I think the old rationale of "let's just be happy with what we've got" is usually a cop out, but in this case it totally applies. It's unlikely HBO will ever extend a season beyond 10 episodes, but showrunners David Benioff and D.B. Weiss are doing a great job with the situation. Most shows have a problem filling 10 episodes with compelling stories. Game of Thrones has the exact opposite problem because there is so much material. As much as I would've liked to have seen Tyrion commission the giant chain that trapped Stannis's fleet in Blackwater Bay, I think the showrunners made all the right cuts to turn A Clash of Kings into a compelling television series, particularly for those who haven't read the books.
If there was a weakness to the season, it was the imbalance between storylines. Dany, even with her amped-up "Someone stole my dragons!" storyline, essentially spent the entire season visiting a new city and eventually selling its contents for a boat. She went from having the most interesting storyline in Season 1 to the one we used as an opportunity to refill our wine glasses in Season 2. Dany's growth in Season 1, her transformation from jailbait sex toy to barbarian bitch queen, was riveting and one of the best character arcs on television. In Season 2 she was reduced to a hotel guest whose belongings were stolen by the maid. But as tiring as it was on the show, it was actually even more uneventful in the book, so let's give Benioff and Weiss credit for making her journey from Point A to Point B more interesting.
Now for the ultimate question: Was Season 2 better than Season 1? I'm not allowed to say, "Well they were both great for their own reasons!" (which they were), so I'm going to go ahead and say that Season 2 was better. Season 1 was forced to spend several episodes painstakingly establishing the world; Season 2 was able to start without any housekeeping, and came in with the confidence (and budget) of a veteran series, and it showed. For one hour a week, we stamped our passports and journeyed to Westeros from the comfort of our couches.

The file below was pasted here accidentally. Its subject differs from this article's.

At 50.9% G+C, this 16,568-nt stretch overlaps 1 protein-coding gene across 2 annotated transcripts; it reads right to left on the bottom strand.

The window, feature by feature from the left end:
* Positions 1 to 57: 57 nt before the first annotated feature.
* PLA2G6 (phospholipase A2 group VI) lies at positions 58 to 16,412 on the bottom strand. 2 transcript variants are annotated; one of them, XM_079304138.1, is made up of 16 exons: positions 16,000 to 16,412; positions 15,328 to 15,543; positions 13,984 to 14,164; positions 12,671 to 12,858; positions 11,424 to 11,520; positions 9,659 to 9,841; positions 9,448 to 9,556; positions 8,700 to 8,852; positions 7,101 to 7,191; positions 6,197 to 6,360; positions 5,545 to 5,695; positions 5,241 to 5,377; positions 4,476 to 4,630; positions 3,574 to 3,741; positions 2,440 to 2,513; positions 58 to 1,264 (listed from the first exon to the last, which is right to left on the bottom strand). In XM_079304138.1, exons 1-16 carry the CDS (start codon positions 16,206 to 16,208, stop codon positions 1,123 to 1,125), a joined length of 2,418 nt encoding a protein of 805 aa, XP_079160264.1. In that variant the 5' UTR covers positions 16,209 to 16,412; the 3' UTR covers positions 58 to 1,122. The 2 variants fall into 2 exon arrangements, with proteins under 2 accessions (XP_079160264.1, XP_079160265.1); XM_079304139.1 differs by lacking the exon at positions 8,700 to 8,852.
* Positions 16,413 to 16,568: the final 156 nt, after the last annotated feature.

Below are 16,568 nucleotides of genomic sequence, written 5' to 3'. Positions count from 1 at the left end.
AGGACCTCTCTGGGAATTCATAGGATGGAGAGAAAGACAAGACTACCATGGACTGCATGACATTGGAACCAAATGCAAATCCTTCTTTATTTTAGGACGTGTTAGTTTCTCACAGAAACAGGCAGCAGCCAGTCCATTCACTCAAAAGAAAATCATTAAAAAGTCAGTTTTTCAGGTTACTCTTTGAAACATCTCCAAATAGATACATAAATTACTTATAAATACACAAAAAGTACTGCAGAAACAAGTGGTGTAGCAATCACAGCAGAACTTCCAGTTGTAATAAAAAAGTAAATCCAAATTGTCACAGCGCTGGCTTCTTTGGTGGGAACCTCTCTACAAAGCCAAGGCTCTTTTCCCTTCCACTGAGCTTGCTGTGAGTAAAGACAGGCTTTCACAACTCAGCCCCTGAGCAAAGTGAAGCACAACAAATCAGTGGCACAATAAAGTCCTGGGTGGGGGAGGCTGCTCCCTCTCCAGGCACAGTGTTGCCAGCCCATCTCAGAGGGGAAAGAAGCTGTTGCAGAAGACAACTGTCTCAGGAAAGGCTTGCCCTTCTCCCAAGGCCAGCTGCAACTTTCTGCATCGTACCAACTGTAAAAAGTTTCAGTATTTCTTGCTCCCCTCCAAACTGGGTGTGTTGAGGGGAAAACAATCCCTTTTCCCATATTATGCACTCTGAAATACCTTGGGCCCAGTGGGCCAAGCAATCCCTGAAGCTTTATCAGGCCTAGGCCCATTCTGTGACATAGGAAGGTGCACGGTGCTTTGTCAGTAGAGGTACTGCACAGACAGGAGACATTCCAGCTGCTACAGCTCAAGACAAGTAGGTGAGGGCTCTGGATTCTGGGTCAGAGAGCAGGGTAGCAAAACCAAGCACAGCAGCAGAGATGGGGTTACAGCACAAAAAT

BEST MOMENTS: Wildfire! The Hound telling Joffrey off. Tyrion's mind games in ousting Cersei's spy, and his total domination of Lancel. Jaime showering Brienne with insults. Cersei teaching Sansa how to be a queen. Theon's increasingly poor decisions (Alfie Allen was great). Any time Pyat Pree did that self-cloning trick. Davos vs. Melisandre in the battle for Stannis's affection. Everything Dolorous Edd said. Arya's scenes with Tywin. Joffrey getting hit with cow shit/slapped. Shadow baby! Too many to list them all.
WORST MOMENTS: Most of Dany's season. Not enough Robb kicking ass (his courtship with Talisa could have been coupled with a bit more action). Jon's bumbling treatment of prisoner Ygritte.
BEST NEW CHARACTER: Tough call here, but I'm giving it to my man Ser Davos Seaworth. Liam Cunningham put in a fine performance as the honorable pirate. Melisandre is a close second in this race, but she was largely absent from the second half of the season.
WORST NEW CHARACTER: Xaro Xhoan Daxos. Homeboy was a playaaaa who was all talk and no game.
What does your Game of Thrones report card look like for Season 2 overall? Name your own best and worst moments and new characters in the comments?
Follow TV.com writer Tim Surette on Twitter: @TimAtTVDotCom